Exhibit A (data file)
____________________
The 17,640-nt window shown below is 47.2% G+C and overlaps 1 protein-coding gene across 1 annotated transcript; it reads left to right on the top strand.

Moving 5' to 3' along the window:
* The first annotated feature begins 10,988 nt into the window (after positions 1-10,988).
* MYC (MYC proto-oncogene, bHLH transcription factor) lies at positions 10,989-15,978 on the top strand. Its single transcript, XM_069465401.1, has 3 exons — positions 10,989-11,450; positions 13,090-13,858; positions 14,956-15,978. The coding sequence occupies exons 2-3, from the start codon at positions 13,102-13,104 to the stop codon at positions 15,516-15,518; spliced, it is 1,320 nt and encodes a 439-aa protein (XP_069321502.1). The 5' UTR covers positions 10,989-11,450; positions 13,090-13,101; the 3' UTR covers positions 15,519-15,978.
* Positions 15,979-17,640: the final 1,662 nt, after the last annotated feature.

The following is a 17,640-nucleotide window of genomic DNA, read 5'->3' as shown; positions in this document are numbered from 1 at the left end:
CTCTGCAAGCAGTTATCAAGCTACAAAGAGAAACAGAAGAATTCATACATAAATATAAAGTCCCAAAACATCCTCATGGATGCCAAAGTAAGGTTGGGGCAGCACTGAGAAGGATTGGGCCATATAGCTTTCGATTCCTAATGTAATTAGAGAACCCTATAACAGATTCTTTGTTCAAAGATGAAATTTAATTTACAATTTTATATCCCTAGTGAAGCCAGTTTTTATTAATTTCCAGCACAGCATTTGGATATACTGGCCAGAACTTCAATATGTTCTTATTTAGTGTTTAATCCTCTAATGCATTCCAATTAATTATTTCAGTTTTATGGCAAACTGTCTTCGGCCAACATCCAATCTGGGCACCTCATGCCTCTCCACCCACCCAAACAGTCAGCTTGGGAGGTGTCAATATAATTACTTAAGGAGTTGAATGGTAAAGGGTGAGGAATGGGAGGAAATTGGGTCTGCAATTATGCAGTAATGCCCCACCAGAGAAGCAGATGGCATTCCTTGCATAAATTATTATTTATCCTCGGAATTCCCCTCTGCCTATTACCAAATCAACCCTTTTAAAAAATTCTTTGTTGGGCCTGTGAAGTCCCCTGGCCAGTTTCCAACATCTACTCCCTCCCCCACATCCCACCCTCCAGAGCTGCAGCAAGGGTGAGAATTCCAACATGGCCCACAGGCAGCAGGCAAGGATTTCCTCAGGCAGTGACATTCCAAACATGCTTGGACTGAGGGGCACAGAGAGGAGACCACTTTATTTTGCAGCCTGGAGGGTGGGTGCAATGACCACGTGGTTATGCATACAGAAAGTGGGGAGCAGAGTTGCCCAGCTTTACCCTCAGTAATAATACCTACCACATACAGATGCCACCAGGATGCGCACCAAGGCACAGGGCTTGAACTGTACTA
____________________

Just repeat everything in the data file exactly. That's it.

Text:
The 17,640-nt window shown below is 47.2% G+C and overlaps 1 protein-coding gene across 1 annotated transcript; it reads left to right on the top strand.

Moving 5' to 3' along the window:
* The first annotated feature begins 10,988 nt into the window (after positions 1-10,988).
* MYC (MYC proto-oncogene, bHLH transcription factor) lies at positions 10,989-15,978 on the top strand. Its single transcript, XM_069465401.1, has 3 exons — positions 10,989-11,450; positions 13,090-13,858; positions 14,956-15,978. The coding sequence occupies exons 2-3, from the start codon at positions 13,102-13,104 to the stop codon at positions 15,516-15,518; spliced, it is 1,320 nt and encodes a 439-aa protein (XP_069321502.1). The 5' UTR covers positions 10,989-11,450; positions 13,090-13,101; the 3' UTR covers positions 15,519-15,978.
* Positions 15,979-17,640: the final 1,662 nt, after the last annotated feature.

The following is a 17,640-nucleotide window of genomic DNA, read 5'->3' as shown; positions in this document are numbered from 1 at the left end:
CTCTGCAAGCAGTTATCAAGCTACAAAGAGAAACAGAAGAATTCATACATAAATATAAAGTCCCAAAACATCCTCATGGATGCCAAAGTAAGGTTGGGGCAGCACTGAGAAGGATTGGGCCATATAGCTTTCGATTCCTAATGTAATTAGAGAACCCTATAACAGATTCTTTGTTCAAAGATGAAATTTAATTTACAATTTTATATCCCTAGTGAAGCCAGTTTTTATTAATTTCCAGCACAGCATTTGGATATACTGGCCAGAACTTCAATATGTTCTTATTTAGTGTTTAATCCTCTAATGCATTCCAATTAATTATTTCAGTTTTATGGCAAACTGTCTTCGGCCAACATCCAATCTGGGCACCTCATGCCTCTCCACCCACCCAAACAGTCAGCTTGGGAGGTGTCAATATAATTACTTAAGGAGTTGAATGGTAAAGGGTGAGGAATGGGAGGAAATTGGGTCTGCAATTATGCAGTAATGCCCCACCAGAGAAGCAGATGGCATTCCTTGCATAAATTATTATTTATCCTCGGAATTCCCCTCTGCCTATTACCAAATCAACCCTTTTAAAAAATTCTTTGTTGGGCCTGTGAAGTCCCCTGGCCAGTTTCCAACATCTACTCCCTCCCCCACATCCCACCCTCCAGAGCTGCAGCAAGGGTGAGAATTCCAACATGGCCCACAGGCAGCAGGCAAGGATTTCCTCAGGCAGTGACATTCCAAACATGCTTGGACTGAGGGGCACAGAGAGGAGACCACTTTATTTTGCAGCCTGGAGGGTGGGTGCAATGACCACGTGGTTATGCATACAGAAAGTGGGGAGCAGAGTTGCCCAGCTTTACCCTCAGTAATAATACCTACCACATACAGATGCCACCAGGATGCGCACCAAGGCACAGGGCTTGAACTGTACTA